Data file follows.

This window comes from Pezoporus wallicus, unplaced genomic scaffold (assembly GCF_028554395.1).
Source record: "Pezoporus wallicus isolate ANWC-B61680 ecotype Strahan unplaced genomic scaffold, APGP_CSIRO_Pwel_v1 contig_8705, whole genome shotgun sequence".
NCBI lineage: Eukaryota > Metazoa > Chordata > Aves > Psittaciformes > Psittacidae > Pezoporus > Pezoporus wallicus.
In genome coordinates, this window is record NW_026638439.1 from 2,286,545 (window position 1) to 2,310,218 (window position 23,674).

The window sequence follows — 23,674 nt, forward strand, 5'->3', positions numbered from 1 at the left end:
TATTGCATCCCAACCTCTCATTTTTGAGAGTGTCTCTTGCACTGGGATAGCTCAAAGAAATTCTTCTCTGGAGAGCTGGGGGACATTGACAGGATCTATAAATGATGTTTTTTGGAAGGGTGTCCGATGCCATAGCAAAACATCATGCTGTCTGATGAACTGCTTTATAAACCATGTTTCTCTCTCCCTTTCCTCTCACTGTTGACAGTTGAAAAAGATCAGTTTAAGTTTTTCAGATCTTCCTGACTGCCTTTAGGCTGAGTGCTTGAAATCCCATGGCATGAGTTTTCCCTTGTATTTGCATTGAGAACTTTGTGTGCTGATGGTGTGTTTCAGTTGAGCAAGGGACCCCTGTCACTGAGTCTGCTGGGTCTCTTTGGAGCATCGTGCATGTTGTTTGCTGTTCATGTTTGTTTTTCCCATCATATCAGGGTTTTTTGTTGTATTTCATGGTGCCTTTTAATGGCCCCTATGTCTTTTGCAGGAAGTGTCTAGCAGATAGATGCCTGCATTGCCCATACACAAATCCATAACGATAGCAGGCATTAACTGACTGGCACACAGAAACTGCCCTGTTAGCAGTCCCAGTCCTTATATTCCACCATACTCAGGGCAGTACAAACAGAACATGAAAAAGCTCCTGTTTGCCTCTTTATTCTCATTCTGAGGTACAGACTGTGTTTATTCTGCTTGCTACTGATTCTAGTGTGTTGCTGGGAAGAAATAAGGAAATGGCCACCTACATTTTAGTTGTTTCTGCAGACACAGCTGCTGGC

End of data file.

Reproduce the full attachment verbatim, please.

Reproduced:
This window comes from Pezoporus wallicus, unplaced genomic scaffold (assembly GCF_028554395.1).
Source record: "Pezoporus wallicus isolate ANWC-B61680 ecotype Strahan unplaced genomic scaffold, APGP_CSIRO_Pwel_v1 contig_8705, whole genome shotgun sequence".
NCBI lineage: Eukaryota > Metazoa > Chordata > Aves > Psittaciformes > Psittacidae > Pezoporus > Pezoporus wallicus.
In genome coordinates, this window is record NW_026638439.1 from 2,286,545 (window position 1) to 2,310,218 (window position 23,674).

The window sequence follows — 23,674 nt, forward strand, 5'->3', positions numbered from 1 at the left end:
TATTGCATCCCAACCTCTCATTTTTGAGAGTGTCTCTTGCACTGGGATAGCTCAAAGAAATTCTTCTCTGGAGAGCTGGGGGACATTGACAGGATCTATAAATGATGTTTTTTGGAAGGGTGTCCGATGCCATAGCAAAACATCATGCTGTCTGATGAACTGCTTTATAAACCATGTTTCTCTCTCCCTTTCCTCTCACTGTTGACAGTTGAAAAAGATCAGTTTAAGTTTTTCAGATCTTCCTGACTGCCTTTAGGCTGAGTGCTTGAAATCCCATGGCATGAGTTTTCCCTTGTATTTGCATTGAGAACTTTGTGTGCTGATGGTGTGTTTCAGTTGAGCAAGGGACCCCTGTCACTGAGTCTGCTGGGTCTCTTTGGAGCATCGTGCATGTTGTTTGCTGTTCATGTTTGTTTTTCCCATCATATCAGGGTTTTTTGTTGTATTTCATGGTGCCTTTTAATGGCCCCTATGTCTTTTGCAGGAAGTGTCTAGCAGATAGATGCCTGCATTGCCCATACACAAATCCATAACGATAGCAGGCATTAACTGACTGGCACACAGAAACTGCCCTGTTAGCAGTCCCAGTCCTTATATTCCACCATACTCAGGGCAGTACAAACAGAACATGAAAAAGCTCCTGTTTGCCTCTTTATTCTCATTCTGAGGTACAGACTGTGTTTATTCTGCTTGCTACTGATTCTAGTGTGTTGCTGGGAAGAAATAAGGAAATGGCCACCTACATTTTAGTTGTTTCTGCAGACACAGCTGCTGGC